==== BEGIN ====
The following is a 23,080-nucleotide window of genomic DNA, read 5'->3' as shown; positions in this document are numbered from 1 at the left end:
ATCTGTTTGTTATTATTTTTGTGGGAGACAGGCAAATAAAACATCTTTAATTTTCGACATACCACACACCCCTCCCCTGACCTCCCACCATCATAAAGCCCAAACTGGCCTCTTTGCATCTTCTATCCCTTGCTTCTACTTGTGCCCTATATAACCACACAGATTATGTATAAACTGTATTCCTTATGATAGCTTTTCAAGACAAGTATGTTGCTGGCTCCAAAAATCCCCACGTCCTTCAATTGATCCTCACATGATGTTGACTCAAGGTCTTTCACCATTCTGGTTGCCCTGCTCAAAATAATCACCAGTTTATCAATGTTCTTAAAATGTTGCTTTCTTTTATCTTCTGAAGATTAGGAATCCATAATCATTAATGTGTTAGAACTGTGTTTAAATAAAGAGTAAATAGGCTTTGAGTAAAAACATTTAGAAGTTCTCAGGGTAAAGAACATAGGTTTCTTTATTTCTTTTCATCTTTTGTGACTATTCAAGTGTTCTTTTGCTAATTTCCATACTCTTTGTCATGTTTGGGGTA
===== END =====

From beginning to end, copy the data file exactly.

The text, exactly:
The following is a 23,080-nucleotide window of genomic DNA, read 5'->3' as shown; positions in this document are numbered from 1 at the left end:
ATCTGTTTGTTATTATTTTTGTGGGAGACAGGCAAATAAAACATCTTTAATTTTCGACATACCACACACCCCTCCCCTGACCTCCCACCATCATAAAGCCCAAACTGGCCTCTTTGCATCTTCTATCCCTTGCTTCTACTTGTGCCCTATATAACCACACAGATTATGTATAAACTGTATTCCTTATGATAGCTTTTCAAGACAAGTATGTTGCTGGCTCCAAAAATCCCCACGTCCTTCAATTGATCCTCACATGATGTTGACTCAAGGTCTTTCACCATTCTGGTTGCCCTGCTCAAAATAATCACCAGTTTATCAATGTTCTTAAAATGTTGCTTTCTTTTATCTTCTGAAGATTAGGAATCCATAATCATTAATGTGTTAGAACTGTGTTTAAATAAAGAGTAAATAGGCTTTGAGTAAAAACATTTAGAAGTTCTCAGGGTAAAGAACATAGGTTTCTTTATTTCTTTTCATCTTTTGTGACTATTCAAGTGTTCTTTTGCTAATTTCCATACTCTTTGTCATGTTTGGGGTA